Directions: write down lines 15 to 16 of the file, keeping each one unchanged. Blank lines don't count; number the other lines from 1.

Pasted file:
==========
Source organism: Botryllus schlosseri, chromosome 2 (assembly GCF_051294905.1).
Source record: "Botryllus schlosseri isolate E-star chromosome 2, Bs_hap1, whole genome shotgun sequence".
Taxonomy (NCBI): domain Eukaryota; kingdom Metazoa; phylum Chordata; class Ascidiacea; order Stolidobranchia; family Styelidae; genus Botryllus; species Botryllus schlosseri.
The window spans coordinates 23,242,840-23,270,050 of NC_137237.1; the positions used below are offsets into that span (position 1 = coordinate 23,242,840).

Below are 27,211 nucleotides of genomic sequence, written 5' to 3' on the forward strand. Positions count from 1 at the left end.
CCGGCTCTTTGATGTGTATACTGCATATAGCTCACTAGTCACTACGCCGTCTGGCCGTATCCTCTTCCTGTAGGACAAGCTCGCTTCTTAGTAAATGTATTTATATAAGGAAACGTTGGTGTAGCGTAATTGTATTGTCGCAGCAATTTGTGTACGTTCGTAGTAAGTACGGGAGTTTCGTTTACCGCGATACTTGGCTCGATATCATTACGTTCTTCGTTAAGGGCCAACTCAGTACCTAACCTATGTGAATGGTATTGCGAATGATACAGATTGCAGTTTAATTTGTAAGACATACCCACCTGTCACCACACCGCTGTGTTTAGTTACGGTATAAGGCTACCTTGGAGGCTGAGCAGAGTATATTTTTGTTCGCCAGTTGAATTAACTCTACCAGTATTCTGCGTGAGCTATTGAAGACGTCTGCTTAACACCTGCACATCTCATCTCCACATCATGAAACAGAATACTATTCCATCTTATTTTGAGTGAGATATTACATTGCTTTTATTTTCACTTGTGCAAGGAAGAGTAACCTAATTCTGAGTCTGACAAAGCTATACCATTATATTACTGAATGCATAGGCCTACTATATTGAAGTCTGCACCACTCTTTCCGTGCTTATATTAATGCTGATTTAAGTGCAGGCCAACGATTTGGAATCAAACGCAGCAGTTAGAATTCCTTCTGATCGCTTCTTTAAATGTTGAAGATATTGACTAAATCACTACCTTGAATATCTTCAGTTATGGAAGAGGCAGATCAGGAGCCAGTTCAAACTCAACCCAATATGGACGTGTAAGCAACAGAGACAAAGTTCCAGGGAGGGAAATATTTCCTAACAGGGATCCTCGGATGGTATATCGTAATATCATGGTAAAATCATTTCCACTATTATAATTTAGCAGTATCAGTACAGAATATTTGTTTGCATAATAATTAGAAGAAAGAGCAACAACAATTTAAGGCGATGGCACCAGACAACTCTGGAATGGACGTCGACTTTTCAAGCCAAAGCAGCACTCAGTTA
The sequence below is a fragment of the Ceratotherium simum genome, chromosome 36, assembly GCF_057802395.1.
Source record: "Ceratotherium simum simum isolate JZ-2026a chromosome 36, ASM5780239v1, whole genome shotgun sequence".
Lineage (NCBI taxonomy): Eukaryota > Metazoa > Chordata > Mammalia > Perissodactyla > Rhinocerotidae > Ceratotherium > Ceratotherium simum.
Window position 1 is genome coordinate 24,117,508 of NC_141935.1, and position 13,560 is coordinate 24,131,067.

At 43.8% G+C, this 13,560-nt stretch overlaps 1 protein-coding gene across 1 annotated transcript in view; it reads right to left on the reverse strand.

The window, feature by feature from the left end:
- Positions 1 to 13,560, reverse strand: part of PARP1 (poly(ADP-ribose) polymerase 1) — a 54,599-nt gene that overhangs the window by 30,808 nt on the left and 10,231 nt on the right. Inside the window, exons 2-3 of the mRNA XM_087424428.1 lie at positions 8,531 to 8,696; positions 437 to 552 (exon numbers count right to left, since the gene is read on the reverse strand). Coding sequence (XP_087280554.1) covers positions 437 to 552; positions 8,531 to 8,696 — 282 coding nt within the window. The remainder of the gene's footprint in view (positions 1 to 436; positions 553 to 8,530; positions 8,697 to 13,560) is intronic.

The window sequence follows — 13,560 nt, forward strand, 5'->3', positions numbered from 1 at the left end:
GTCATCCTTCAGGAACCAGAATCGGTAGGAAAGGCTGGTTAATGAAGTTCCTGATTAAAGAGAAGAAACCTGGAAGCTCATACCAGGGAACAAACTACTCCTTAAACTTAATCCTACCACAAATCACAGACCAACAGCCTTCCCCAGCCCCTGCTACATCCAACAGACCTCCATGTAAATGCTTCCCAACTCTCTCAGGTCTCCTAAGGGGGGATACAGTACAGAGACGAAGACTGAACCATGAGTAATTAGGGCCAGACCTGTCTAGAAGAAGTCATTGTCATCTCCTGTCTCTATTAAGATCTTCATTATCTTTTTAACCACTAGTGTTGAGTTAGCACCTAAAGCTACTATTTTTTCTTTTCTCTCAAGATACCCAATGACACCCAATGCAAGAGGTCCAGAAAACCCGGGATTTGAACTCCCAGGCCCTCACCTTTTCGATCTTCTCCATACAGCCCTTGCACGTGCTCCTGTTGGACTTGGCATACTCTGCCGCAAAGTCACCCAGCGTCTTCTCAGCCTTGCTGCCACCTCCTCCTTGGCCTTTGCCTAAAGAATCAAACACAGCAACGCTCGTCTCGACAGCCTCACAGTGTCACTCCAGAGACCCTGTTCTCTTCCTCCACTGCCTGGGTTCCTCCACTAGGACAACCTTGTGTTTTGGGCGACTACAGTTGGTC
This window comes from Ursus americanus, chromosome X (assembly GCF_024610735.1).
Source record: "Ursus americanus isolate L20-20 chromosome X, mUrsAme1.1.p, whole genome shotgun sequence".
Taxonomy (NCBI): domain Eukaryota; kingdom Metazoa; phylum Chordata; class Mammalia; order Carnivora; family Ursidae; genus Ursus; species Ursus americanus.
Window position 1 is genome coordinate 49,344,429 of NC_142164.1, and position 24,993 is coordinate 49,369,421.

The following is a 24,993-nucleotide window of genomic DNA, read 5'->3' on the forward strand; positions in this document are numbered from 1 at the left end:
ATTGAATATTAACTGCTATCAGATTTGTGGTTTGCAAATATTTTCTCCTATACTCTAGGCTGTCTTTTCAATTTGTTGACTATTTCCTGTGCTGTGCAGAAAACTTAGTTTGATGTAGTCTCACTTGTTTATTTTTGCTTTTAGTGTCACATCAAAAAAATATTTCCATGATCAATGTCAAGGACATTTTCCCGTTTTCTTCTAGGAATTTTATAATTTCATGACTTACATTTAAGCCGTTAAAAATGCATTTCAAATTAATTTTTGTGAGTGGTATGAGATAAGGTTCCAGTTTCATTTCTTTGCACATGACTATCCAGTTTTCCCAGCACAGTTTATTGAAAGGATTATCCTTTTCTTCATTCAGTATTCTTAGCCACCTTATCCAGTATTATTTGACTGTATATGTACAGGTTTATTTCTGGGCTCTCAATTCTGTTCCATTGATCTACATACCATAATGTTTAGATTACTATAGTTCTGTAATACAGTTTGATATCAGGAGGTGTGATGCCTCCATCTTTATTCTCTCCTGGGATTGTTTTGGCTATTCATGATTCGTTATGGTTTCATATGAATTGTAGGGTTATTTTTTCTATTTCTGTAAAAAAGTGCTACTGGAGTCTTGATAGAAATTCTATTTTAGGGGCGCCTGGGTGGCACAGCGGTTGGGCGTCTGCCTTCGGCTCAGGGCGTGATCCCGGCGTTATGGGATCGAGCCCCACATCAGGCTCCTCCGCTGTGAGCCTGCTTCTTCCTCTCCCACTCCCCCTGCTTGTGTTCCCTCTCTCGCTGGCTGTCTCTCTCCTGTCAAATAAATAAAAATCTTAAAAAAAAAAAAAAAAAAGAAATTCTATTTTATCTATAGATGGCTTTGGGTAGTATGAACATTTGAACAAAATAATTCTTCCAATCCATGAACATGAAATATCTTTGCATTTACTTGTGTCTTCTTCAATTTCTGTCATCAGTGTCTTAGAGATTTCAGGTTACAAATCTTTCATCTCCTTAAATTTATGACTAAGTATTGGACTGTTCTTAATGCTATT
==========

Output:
GTCATCCTTCAGGAACCAGAATCGGTAGGAAAGGCTGGTTAATGAAGTTCCTGATTAAAGAGAAGAAACCTGGAAGCTCATACCAGGGAACAAACTACTCCTTAAACTTAATCCTACCACAAATCACAGACCAACAGCCTTCCCCAGCCCCTGCTACATCCAACAGACCTCCATGTAAATGCTTCCCAACTCTCTCAGGTCTCCTAAGGGGGGATACAGTACAGAGACGAAGACTGAACCATGAGTAATTAGGGCCAGACCTGTCTAGAAGAAGTCATTGTCATCTCCTGTCTCTATTAAGATCTTCATTATCTTTTTAACCACTAGTGTTGAGTTAGCACCTAAAGCTACTATTTTTTCTTTTCTCTCAAGATACCCAATGACACCCAATGCAAGAGGTCCAGAAAACCCGGGATTTGAACTCCCAGGCCCTCACCTTTTCGATCTTCTCCATACAGCCCTTGCACGTGCTCCTGTTGGACTTGGCATACTCTGCCGCAAAGTCACCCAGCGTCTTCTCAGCCTTGCTGCCACCTCCTCCTTGGCCTTTGCCTAAAGAATCAAACACAGCAACGCTCGTCTCGACAGCCTCACAGTGTCACTCCAGAGACCCTGTTCTCTTCCTCCACTGCCTGGGTTCCTCCACTAGGACAACCTTGTGTTTTGGGCGACTACAGTTGGTC
This window comes from Ursus americanus, chromosome X (assembly GCF_024610735.1).